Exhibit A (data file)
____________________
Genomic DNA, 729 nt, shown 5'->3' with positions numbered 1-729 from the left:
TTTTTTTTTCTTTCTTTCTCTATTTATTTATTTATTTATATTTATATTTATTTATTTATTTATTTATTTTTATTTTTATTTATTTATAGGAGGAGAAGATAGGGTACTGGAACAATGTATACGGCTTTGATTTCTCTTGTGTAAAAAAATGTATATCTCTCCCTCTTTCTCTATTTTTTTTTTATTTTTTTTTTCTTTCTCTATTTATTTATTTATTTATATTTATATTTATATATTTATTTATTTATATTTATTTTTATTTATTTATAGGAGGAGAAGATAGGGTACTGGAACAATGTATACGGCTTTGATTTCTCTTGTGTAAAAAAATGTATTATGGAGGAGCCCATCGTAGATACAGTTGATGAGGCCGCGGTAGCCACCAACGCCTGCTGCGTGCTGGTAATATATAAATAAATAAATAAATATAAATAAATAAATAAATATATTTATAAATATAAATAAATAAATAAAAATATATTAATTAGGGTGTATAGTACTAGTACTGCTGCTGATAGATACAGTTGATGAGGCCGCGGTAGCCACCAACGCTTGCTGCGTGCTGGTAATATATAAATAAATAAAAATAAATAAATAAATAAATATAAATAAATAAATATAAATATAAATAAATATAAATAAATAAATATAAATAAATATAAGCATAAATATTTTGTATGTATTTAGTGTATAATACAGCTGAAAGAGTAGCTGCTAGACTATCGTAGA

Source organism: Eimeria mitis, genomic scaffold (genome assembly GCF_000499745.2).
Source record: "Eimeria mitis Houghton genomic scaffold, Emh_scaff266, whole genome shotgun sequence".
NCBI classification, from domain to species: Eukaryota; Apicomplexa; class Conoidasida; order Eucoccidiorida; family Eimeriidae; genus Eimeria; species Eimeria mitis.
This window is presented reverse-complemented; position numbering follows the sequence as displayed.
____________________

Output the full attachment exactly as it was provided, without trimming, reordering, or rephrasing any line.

Genomic DNA, 729 nt, shown 5'->3' with positions numbered 1-729 from the left:
TTTTTTTTTCTTTCTTTCTCTATTTATTTATTTATTTATATTTATATTTATTTATTTATTTATTTATTTTTATTTTTATTTATTTATAGGAGGAGAAGATAGGGTACTGGAACAATGTATACGGCTTTGATTTCTCTTGTGTAAAAAAATGTATATCTCTCCCTCTTTCTCTATTTTTTTTTTATTTTTTTTTTCTTTCTCTATTTATTTATTTATTTATATTTATATTTATATATTTATTTATTTATATTTATTTTTATTTATTTATAGGAGGAGAAGATAGGGTACTGGAACAATGTATACGGCTTTGATTTCTCTTGTGTAAAAAAATGTATTATGGAGGAGCCCATCGTAGATACAGTTGATGAGGCCGCGGTAGCCACCAACGCCTGCTGCGTGCTGGTAATATATAAATAAATAAATAAATATAAATAAATAAATAAATATATTTATAAATATAAATAAATAAATAAAAATATATTAATTAGGGTGTATAGTACTAGTACTGCTGCTGATAGATACAGTTGATGAGGCCGCGGTAGCCACCAACGCTTGCTGCGTGCTGGTAATATATAAATAAATAAAAATAAATAAATAAATAAATATAAATAAATAAATATAAATATAAATAAATATAAATAAATAAATATAAATAAATATAAGCATAAATATTTTGTATGTATTTAGTGTATAATACAGCTGAAAGAGTAGCTGCTAGACTATCGTAGA

Source organism: Eimeria mitis, genomic scaffold (genome assembly GCF_000499745.2).
Source record: "Eimeria mitis Houghton genomic scaffold, Emh_scaff266, whole genome shotgun sequence".
NCBI classification, from domain to species: Eukaryota; Apicomplexa; class Conoidasida; order Eucoccidiorida; family Eimeriidae; genus Eimeria; species Eimeria mitis.
This window is presented reverse-complemented; position numbering follows the sequence as displayed.